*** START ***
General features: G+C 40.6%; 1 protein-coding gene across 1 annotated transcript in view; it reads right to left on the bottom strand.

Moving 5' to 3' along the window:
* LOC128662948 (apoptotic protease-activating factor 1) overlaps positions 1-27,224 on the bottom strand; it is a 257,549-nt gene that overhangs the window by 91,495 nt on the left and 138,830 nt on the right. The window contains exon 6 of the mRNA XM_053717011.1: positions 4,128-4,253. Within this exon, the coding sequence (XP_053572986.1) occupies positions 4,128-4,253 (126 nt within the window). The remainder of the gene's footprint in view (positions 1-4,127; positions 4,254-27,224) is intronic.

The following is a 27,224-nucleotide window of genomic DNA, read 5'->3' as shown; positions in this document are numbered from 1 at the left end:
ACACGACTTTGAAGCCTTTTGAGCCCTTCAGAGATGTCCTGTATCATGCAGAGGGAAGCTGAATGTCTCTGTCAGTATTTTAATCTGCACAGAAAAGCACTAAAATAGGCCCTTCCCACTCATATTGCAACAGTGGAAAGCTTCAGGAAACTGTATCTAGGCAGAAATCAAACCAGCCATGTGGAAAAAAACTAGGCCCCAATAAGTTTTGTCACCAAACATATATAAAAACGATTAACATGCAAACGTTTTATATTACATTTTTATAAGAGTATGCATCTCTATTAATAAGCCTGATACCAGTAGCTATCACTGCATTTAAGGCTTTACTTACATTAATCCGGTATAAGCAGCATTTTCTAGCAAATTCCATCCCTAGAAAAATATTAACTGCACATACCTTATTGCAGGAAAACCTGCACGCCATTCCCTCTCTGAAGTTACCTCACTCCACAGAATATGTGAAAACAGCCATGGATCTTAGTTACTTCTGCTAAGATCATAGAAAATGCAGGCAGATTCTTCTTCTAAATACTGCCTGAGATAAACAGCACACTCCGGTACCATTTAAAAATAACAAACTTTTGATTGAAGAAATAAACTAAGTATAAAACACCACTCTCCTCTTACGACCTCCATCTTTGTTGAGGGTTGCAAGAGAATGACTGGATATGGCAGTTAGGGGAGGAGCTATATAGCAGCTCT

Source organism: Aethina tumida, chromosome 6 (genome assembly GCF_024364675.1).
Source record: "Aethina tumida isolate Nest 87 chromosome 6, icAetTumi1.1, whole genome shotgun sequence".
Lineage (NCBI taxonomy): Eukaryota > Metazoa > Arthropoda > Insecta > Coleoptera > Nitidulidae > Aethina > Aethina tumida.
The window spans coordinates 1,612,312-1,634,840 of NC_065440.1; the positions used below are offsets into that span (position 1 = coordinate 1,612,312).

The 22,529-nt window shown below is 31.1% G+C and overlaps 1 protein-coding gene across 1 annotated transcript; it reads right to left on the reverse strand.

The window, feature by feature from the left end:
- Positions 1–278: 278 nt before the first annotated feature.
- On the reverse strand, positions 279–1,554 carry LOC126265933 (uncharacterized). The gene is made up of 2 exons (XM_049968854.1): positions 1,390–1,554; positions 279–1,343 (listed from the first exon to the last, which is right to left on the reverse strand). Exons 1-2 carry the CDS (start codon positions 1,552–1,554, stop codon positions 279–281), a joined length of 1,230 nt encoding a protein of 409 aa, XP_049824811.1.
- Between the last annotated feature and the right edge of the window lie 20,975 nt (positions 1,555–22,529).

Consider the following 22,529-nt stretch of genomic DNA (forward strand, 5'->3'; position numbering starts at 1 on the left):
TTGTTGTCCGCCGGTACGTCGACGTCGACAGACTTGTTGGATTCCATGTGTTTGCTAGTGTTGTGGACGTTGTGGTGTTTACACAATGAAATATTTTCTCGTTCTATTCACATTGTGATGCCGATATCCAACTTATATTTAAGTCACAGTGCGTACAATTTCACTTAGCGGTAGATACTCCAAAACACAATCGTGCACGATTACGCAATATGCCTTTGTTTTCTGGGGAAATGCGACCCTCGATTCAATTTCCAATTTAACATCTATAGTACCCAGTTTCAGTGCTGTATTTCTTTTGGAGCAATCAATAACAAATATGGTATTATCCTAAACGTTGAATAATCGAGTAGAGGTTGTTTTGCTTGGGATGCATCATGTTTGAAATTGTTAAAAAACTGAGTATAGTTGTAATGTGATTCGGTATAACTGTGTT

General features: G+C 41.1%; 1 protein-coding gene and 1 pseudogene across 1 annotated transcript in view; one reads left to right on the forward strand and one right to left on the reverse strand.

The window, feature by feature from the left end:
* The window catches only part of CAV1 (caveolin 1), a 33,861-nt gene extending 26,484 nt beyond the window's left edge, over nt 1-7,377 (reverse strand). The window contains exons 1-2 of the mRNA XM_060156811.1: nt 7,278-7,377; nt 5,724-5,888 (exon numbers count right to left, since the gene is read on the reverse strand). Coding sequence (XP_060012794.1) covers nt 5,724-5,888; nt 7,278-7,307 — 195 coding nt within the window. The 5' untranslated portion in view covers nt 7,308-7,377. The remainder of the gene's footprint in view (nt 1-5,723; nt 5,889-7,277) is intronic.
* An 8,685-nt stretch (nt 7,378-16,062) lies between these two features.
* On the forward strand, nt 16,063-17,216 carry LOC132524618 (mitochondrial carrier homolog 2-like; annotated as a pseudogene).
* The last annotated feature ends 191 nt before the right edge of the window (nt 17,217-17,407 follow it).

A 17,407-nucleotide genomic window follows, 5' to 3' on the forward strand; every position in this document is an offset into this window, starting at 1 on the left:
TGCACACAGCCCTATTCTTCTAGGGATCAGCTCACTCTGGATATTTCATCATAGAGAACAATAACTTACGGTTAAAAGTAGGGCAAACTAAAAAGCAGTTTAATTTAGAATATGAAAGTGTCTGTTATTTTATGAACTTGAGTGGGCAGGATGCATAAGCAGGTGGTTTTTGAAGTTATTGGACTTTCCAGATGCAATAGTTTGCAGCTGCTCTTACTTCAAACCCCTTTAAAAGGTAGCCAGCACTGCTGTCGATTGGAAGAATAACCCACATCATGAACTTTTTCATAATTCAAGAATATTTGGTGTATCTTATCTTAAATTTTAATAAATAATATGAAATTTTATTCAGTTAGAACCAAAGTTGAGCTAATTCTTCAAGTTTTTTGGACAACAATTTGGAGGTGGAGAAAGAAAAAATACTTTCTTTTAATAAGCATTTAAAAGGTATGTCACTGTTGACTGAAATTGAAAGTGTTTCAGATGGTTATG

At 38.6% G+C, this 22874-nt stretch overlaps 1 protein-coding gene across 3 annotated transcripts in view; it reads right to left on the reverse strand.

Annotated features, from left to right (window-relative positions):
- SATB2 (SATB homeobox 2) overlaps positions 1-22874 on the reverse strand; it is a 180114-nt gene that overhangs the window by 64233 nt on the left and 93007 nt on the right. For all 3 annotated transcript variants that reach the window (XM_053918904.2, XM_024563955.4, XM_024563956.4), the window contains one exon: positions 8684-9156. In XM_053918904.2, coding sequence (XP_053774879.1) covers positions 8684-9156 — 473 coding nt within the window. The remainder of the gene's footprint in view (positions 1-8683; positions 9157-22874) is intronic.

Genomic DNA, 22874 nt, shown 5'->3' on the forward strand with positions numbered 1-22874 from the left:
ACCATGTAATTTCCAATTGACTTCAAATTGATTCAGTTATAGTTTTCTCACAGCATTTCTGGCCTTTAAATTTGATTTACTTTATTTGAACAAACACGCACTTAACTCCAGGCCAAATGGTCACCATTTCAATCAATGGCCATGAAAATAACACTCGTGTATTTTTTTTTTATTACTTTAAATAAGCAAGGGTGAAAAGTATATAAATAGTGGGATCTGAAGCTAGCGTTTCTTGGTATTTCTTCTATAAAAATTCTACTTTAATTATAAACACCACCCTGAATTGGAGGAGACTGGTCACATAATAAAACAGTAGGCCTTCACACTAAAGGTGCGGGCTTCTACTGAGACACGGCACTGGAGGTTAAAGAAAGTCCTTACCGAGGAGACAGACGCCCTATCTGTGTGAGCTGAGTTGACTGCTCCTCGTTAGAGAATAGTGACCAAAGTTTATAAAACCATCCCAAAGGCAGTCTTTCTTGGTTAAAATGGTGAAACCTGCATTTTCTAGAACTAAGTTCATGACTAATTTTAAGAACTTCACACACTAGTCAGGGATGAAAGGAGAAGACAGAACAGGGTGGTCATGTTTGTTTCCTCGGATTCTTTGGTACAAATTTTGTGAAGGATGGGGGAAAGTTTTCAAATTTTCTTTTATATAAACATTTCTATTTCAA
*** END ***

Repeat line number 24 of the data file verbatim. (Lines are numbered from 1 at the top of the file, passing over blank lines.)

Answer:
TGCACACAGCCCTATTCTTCTAGGGATCAGCTCACTCTGGATATTTCATCATAGAGAACAATAACTTACGGTTAAAAGTAGGGCAAACTAAAAAGCAGTTTAATTTAGAATATGAAAGTGTCTGTTATTTTATGAACTTGAGTGGGCAGGATGCATAAGCAGGTGGTTTTTGAAGTTATTGGACTTTCCAGATGCAATAGTTTGCAGCTGCTCTTACTTCAAACCCCTTTAAAAGGTAGCCAGCACTGCTGTCGATTGGAAGAATAACCCACATCATGAACTTTTTCATAATTCAAGAATATTTGGTGTATCTTATCTTAAATTTTAATAAATAATATGAAATTTTATTCAGTTAGAACCAAAGTTGAGCTAATTCTTCAAGTTTTTTGGACAACAATTTGGAGGTGGAGAAAGAAAAAATACTTTCTTTTAATAAGCATTTAAAAGGTATGTCACTGTTGACTGAAATTGAAAGTGTTTCAGATGGTTATG